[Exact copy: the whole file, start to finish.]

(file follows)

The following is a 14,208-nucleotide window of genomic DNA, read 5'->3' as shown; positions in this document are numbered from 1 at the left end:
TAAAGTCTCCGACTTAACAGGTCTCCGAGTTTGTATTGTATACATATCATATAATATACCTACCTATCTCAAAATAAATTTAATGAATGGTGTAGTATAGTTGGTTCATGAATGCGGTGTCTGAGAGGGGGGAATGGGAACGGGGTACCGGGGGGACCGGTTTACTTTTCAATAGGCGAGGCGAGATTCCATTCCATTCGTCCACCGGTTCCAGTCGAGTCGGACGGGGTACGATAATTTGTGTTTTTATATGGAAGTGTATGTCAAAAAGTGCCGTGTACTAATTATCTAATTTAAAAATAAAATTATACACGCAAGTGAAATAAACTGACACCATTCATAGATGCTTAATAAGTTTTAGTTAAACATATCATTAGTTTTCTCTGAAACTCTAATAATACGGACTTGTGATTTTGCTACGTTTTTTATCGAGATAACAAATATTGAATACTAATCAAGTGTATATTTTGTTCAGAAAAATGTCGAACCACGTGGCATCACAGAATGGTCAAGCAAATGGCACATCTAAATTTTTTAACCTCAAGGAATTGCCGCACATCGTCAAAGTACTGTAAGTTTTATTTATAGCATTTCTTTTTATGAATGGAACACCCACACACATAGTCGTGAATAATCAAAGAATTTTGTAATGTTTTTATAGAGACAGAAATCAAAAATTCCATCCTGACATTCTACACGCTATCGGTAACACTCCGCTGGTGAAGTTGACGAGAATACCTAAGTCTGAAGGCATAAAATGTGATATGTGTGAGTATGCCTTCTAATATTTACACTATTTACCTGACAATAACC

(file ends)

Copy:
The following is a 14,208-nucleotide window of genomic DNA, read 5'->3' as shown; positions in this document are numbered from 1 at the left end:
TAAAGTCTCCGACTTAACAGGTCTCCGAGTTTGTATTGTATACATATCATATAATATACCTACCTATCTCAAAATAAATTTAATGAATGGTGTAGTATAGTTGGTTCATGAATGCGGTGTCTGAGAGGGGGGAATGGGAACGGGGTACCGGGGGGACCGGTTTACTTTTCAATAGGCGAGGCGAGATTCCATTCCATTCGTCCACCGGTTCCAGTCGAGTCGGACGGGGTACGATAATTTGTGTTTTTATATGGAAGTGTATGTCAAAAAGTGCCGTGTACTAATTATCTAATTTAAAAATAAAATTATACACGCAAGTGAAATAAACTGACACCATTCATAGATGCTTAATAAGTTTTAGTTAAACATATCATTAGTTTTCTCTGAAACTCTAATAATACGGACTTGTGATTTTGCTACGTTTTTTATCGAGATAACAAATATTGAATACTAATCAAGTGTATATTTTGTTCAGAAAAATGTCGAACCACGTGGCATCACAGAATGGTCAAGCAAATGGCACATCTAAATTTTTTAACCTCAAGGAATTGCCGCACATCGTCAAAGTACTGTAAGTTTTATTTATAGCATTTCTTTTTATGAATGGAACACCCACACACATAGTCGTGAATAATCAAAGAATTTTGTAATGTTTTTATAGAGACAGAAATCAAAAATTCCATCCTGACATTCTACACGCTATCGGTAACACTCCGCTGGTGAAGTTGACGAGAATACCTAAGTCTGAAGGCATAAAATGTGATATGTGTGAGTATGCCTTCTAATATTTACACTATTTACCTGACAATAACC